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Thursday, Oct. 13 2011 Page 4 Winter Park / Maitland Observer America in Winter Park The New American Home for 2012 is currently under construction in Win ter Park. The home ofcially opens for tours with builders attending the NAHB show Feb. 8-11, and it will be open to the public as part of the Or lando Parade of Homes in April 2012. 100 microchips A rainy day did not dampen the spir its of pet owners who attended the Oct. 8 Family & Pets Safety Event at the Kmart Plaza in Winter Park. The annual event featured free rabies shots for dogs and cats provided by Cheapshots and free microchipping provided by Orange County Animal Services. Mud for babies More than $165,000 was raised at the 19th Annual March of Dimes Mudd Volleyball Challenge on Satur day, Aug. 20. Hes a Tiger Clayton William Lemasters of Maitland has enrolled at Clemson University. Lemasters is majoring in economics. 100 records Full Sail University recently celebrated the 100th student recorded exclusive in-store performance at the Winter Park based independent record store, Park Ave CDs. Jewett takes CIGNA Jewett Orthopaedic Clinic is once again seeing CIGNA patients. Learn more at www.jewettortho.com A&H hiring Art & History Museums, Maitland is hiring a part-time museum store re ceptionist, visitor services assistant and assistant curator and registrar. Visit tinyurl.com/ahjobopenings Blanket collection On Sunday, Oct. 30, at 6:30 and 7 a.m. the Winter Park Sunday Running Group of the Orlando Runners Club will conduct its annual drive to col lect blankets for the homeless. Visit Orlandorunnersclub.org Send bulletin submissions to editor@observernewspapers.com Community Bulletin USPS 00-6186 ISSN 1064-3613 1500 Park Center Drive Orlando, FL 32835-5705 Member of: Goldenrod Chamber of Commerce Publisher reserves right to edit or refuse all advertisements, announcements, articles and/or letters to the editor. Submission does not guarantee publication. Columnists opinions are made independently of the newspaper. All rights reserved. Winter Park / Maitland Observer 2011 Established in 1989 by Gerhard J.W. Munster www.wpmobserver.com | Phone: 407-563-7000 | Fax: 407-563-7099 | editor@observernewspapers.com P.O. Box 2426 Winter Park, FL 32790 Published Thursday, Oct. 13, 2011 CONTACTS Volume 23, Issue Number 41 PUBLISHER Kyle Taylor 407-563-7009 kyle@observernewspapers.com MANAGING EDITOR Jenny Andreasson 407-563-7026 editor@observernewspapers.com DESIGNER Jonathan Gallagher 407-563-7054 jgallagher@observernewspapers.com REPORTERS Jenny Andreasson 407-563-7026 editor@observernewspapers.com Isaac Babcock 407-563-7023 isaacb@observernewspapers.com LEGALS | CLASSIFIEDS Ashley McBride legal@FLAlegals.com classieds@observernewspapers.com COPY EDITORS Isaac Babcock isaacb@observernewspapers.com Padrick Brewer COLUMNISTS Chris Jepson Jepson@MediAmerica.us Louis Roney LRoney@c.rr.com Josh Garrick joshgarrick9@gmail.com ADVERTISING SALES MANAGER Tracy Craft 407-515-2605 tcraft@observernewspapers.com SUBSCRIPTIONS | CIRCULATION Amanda Rayno 407-563-7073 arayno@golfweek.com INTERN Meisha Perrin OBITUARIES obit@observernewspapers.com New Eagle Scout Peter and Cathy Stephens along with Boy Scout Troop 205 from Maitland are pleased to announce the recent award ing of the Eagle Scout Badge to Zachary Stephens for his project on the rehabilitation of an area known as the Peace Garden at the local residen tial domestic violence center, The Harbor House of Central Florida. Fruit of Hope The Portraits of Hunger Showcase took place on Friday, Sept. 30, at Enzians Eden Bar. The 2011 winner is Samantha Durand. Her pho tograph Fruit of Hope will be displayed at Enzian Theater for the month of October. Art fest goes on Despite the rain, the Winter Park Autumn Art Festival awarded more than $16,000 to artists participat ing in the 38th annual festival. Pictured is art by James Casey, who won the Award of Distinction for sculpture. For a list of winners, please visit wpmobserver.com and click on Community Bulletin. Business Briefs Join Today! Get Involved!Winter Park Republican Womens GroupLuncheon Meetings held monthly at Flemings in Winter Park. Spouses welcome! Call 407-718-9355 for more information. French breakfast and lunchFrench Pastries, French Baguette Sandwiches, Quiche, Soups, Salted Pound CakesNOW OPEN!906 W. Fairbanks Ave, Winter Park (corner of Denning and Fairbanks)407-975-06007:30am 2:30pm Monday-Saturday10% off with this ad Eyes & Optics is moving from 430 W. New England Ave., Suite B, to its new location at 312 N. Park Ave. The new location will double Eyes & Op tics space to 2,200 square feet. The owners hope to be moved in by midOctober. Cuhaci & Peterson Architects, based in Orlandos Baldwin Park, designed a new Trufes Restaurant at Winter Park Village on South Orlando Avenue in Winter Park. The new restaurant is a prototype that will be 3,000 square feet and seat 160 people. Its sched uled to open on Oct. 26. SunTrust Bank recently donated $15,000 to support the programs at Junior Achievement of Central Florida. The money will help bring economic courses to local students that educate them about work readiness, entrepre neurship and nancial literacy. NAI Realvest recently negotiated a lease renewal for 3,795 square feet of ofce space at 1051 Winderley Place in Maitland. Classic Audi service advisor Alex Sal abarria recently topped hundreds of competitors to place eighth in Audis national Twin Cup Competition. The competition tests service advisors product knowledge, customer service and service procedures. Intelligent Decisions Inc., a premier global IT systems integrator, received the Cisco Channel Customer Satisfac tion Excellence award by accomplish ing a 99 percent satisfaction rating from Cisco customer feedback. Shaw Mechanical Services of Or lando has begun work on a $1.61 mil lion contract with Walker & Company Inc. for HVAC Upgrade and Renovation at Cypress Springs Elementary School in Orange County. With 21 locations nationwide includ ing Winter Park, The Spice & Tea Ex change is growing rapidly and plans to add 20-30 additional franchises by the end of 2012. Grace Medical Home, the only pri vately funded medical home for the uninsured, low income of Orange County, is pleased to announce the addition of three board members: Pastor William Andrews, Lisa Schultz and Douglas Starcher.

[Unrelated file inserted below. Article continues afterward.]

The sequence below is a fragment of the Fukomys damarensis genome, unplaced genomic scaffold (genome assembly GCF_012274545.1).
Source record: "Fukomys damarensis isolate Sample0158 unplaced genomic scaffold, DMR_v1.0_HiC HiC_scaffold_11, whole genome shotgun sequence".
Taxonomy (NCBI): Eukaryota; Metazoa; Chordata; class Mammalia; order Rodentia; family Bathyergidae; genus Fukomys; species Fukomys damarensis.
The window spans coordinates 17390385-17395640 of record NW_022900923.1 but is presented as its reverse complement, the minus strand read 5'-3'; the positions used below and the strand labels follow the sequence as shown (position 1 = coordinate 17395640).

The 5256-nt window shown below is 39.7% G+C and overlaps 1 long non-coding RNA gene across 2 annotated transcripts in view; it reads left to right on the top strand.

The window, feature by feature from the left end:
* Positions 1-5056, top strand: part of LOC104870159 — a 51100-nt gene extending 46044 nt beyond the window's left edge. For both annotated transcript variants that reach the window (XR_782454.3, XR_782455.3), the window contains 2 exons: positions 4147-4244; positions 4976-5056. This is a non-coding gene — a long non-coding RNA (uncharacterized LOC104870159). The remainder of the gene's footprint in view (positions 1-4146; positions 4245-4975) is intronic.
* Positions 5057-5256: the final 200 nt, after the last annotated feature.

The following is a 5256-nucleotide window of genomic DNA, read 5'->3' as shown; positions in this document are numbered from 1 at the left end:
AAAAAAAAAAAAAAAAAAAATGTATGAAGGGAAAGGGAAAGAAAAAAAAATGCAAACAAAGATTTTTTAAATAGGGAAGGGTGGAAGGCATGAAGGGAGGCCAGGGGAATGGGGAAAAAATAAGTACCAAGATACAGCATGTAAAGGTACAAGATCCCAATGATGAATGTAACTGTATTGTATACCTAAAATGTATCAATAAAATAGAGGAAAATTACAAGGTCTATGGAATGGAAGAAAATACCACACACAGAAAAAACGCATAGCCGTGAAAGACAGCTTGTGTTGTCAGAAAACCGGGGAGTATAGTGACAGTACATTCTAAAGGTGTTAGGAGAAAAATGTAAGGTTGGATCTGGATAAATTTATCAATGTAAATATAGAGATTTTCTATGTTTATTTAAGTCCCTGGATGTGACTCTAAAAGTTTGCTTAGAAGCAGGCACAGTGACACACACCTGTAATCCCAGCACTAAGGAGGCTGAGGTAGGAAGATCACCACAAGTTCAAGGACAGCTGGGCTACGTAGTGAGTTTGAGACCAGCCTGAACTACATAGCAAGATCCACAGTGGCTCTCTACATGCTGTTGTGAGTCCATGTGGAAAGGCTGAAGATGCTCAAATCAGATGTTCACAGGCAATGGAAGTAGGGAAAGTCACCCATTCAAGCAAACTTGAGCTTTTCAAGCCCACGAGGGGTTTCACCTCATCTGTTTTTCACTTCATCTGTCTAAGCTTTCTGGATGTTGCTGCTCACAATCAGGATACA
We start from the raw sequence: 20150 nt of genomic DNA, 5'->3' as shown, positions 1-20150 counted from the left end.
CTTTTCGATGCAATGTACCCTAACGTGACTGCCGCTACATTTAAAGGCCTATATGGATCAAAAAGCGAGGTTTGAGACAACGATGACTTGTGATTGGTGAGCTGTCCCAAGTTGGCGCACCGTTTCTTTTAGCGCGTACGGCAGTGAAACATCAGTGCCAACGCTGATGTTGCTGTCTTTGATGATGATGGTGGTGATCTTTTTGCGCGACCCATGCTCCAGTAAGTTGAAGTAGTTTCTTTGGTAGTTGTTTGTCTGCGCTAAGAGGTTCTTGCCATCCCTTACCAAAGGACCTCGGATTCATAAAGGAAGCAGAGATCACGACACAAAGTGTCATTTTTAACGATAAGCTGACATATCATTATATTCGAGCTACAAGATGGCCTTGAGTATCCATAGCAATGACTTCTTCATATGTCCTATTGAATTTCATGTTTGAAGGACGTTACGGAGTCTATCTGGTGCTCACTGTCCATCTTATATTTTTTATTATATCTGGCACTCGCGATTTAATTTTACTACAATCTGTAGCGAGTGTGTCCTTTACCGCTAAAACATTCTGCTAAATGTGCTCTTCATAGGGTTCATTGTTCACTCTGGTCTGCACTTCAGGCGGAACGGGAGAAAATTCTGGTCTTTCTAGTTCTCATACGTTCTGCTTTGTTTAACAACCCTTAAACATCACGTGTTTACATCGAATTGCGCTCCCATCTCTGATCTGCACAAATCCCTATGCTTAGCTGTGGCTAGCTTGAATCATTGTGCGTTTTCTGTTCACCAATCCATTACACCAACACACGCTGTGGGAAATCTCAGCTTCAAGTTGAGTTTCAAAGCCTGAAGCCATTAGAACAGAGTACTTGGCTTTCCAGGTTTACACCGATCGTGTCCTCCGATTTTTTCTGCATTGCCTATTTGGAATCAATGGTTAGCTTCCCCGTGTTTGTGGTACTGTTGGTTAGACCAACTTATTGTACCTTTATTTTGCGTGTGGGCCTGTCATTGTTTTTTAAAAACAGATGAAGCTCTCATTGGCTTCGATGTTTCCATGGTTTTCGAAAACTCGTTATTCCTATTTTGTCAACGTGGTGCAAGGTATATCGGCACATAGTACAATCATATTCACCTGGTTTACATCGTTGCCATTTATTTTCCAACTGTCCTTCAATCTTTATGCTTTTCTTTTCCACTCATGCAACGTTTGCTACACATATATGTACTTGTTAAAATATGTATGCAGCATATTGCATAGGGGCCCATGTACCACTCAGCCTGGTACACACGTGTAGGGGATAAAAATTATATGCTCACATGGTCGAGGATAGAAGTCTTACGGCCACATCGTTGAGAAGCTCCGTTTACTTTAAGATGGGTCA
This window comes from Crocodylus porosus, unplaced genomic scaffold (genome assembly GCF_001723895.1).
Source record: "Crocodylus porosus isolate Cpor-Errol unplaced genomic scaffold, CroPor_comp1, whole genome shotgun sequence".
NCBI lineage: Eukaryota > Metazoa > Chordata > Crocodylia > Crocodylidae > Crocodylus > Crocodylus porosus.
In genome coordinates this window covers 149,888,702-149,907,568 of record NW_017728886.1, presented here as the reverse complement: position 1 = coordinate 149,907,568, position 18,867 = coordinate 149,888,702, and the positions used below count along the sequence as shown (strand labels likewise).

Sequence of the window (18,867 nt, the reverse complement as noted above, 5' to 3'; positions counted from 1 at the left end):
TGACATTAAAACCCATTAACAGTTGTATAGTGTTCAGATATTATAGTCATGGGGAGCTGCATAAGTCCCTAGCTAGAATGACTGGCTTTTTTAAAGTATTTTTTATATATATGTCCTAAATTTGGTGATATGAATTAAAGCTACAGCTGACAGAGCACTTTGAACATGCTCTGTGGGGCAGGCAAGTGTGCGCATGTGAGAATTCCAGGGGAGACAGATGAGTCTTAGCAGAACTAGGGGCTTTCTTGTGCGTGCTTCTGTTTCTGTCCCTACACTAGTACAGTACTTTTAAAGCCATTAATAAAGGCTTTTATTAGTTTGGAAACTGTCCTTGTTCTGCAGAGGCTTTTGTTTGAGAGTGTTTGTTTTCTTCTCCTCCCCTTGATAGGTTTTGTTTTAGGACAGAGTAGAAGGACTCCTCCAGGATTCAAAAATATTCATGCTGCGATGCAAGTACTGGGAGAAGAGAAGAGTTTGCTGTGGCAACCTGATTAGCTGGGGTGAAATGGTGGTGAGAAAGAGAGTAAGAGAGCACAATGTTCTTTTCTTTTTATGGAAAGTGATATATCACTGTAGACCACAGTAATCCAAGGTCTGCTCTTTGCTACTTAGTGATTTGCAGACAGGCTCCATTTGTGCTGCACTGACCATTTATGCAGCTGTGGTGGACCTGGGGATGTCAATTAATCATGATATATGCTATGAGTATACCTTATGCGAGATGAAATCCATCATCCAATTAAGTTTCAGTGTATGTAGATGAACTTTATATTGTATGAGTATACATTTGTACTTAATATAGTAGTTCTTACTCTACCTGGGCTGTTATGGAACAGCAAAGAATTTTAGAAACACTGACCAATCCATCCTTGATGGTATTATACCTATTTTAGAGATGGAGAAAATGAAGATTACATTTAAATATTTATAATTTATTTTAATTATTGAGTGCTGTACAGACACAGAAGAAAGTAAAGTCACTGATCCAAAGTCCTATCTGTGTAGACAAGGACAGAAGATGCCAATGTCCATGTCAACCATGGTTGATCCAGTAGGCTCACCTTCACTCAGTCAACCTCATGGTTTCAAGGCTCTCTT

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Thursday, Oct. 13 2011 Page 5 Winter Park / Maitland Observer development. past, developers in the city had We have lots of properties in velopers have indeed spent a lot per said. Commissioner Tom McMacken stalled project in the city. the project. He said that the proj gotiate terms. *Offer ends 1/28/2012. New residential High-Speed Internet (HSI) and Unlimited Long Distance or existing residential Pure Broadband customers only. Services and offers not available everywhere. Price-Lock Guarantee Offer applies only to the monthly recurring charges for the listed services; excludes all taxes, fees, surcharges, and monthly recurring fees for modem/router and professional installation. Listed monthly recurring charge of $19.95 applies to CenturyLink High-Speed Internet with speeds up to 10 Mbps and requires subscription to a CenturyLink Unlimited Calling plan. Offer requires customer to remain in good standing and terminates if customer changes their account in any manner including any change to the required CenturyLink services (cancelled, upgraded, downgraded), telephone number change, or change of physical location of any installed service (including customer moving from residence of installed services). General CenturyLink may change, cancel, or substitute offers and services including Locked-In Offer or vary them by service area at its sole discretion without notice. Requires credit approval and deposit may be required. Additional restrictions apply. Taxes, Fees, and Surcharges Applicable taxes, fees, and surcharges include a Carrier Universal Service charge, National Access Fee or Carrier Cost Recovery surcharge, a one-time High-Speed Internet activation fee, state and local fees that vary by area and certain in-state surcharges. Cost recovery fees are not taxes or government-required charges for use. Taxes, fees, and surcharges apply based on standard monthly, not promotional, rates. Call for a listing of applicable taxes, fees, and surcharges. Monthly Rate Monthly rate applies while customer subscribes to all qualifying services. If one (1) or more services are cancelled, the standard monthly fee will apply to each remaining service. High-Speed Internet Shipping and handling fees will apply to customers modem or router. Performance will vary due to conditions outside of network control and no speed is guaranteed. Direct connection and/or consistent speed claim are based on CenturyLink providing High-Speed Internet subscribers with a dedicated, virtual-circuit connection to the CenturyLink central ofce. Unlimited Calling Monthly recurring charges apply to one (1) residential phone line with direct-dial, nationwide local and long distance voice calling, including Alaska, Puerto Rico, Guam, and U.S. Virgin Islands; excludes commercial use, call center, data and facsimile services (including dial-up Internet connections, data services, and facsimile, each billed at $0.10/minute), conference lines, directory and operator assistance, chat lines, pay-per-call, calling card use, or multi-housing units. International calling billed separately. 2011 CenturyLink, Inc. All Rights Reserved. The name CenturyLink and the pathways logo are trademarks of CenturyLink, Inc. Call 855 .TRY.FIVE Click centurylink.com/ pricelock Come in For locations, visit centurylink.com/storesPara or ofertas en espaol marque al 855.879.3483. 5 years. 1 price. 0 con trac t. Guaranteed.The CenturyLink Price-Lock Guarantee CNTL11-662B_10.15x9_r1.indd 1 9/27/11 9:03 AM Savannah Court and CoeExcellence in Assisted Living, Skilled Nursing and Rehabilitation 1301 W. Maitland Blvd. Maitland, FL 32751407-645-3990www.SavannahCourtMaitland.comAssisted Living Facility License No. 8447 Skilled Nursing Facility License No. 1635096 Call us today, stop by for a visit, join us for lunch, or all of the above!Bring your favorite antiques or prized possessions!Assessments done by Doug White, auctioneer, owner of A-1 AuctionLight refreshments served. Please call to RSVP!A Senior Living Community where Hospitality is a Way of Life.Antiques Road ShowWednesday, October 19th 2 p.m. 4 p.m. BUILDING | I dont want to see another green construction fence in our city, Tom McMacken says C ONTINUED FROM FRONT P AGE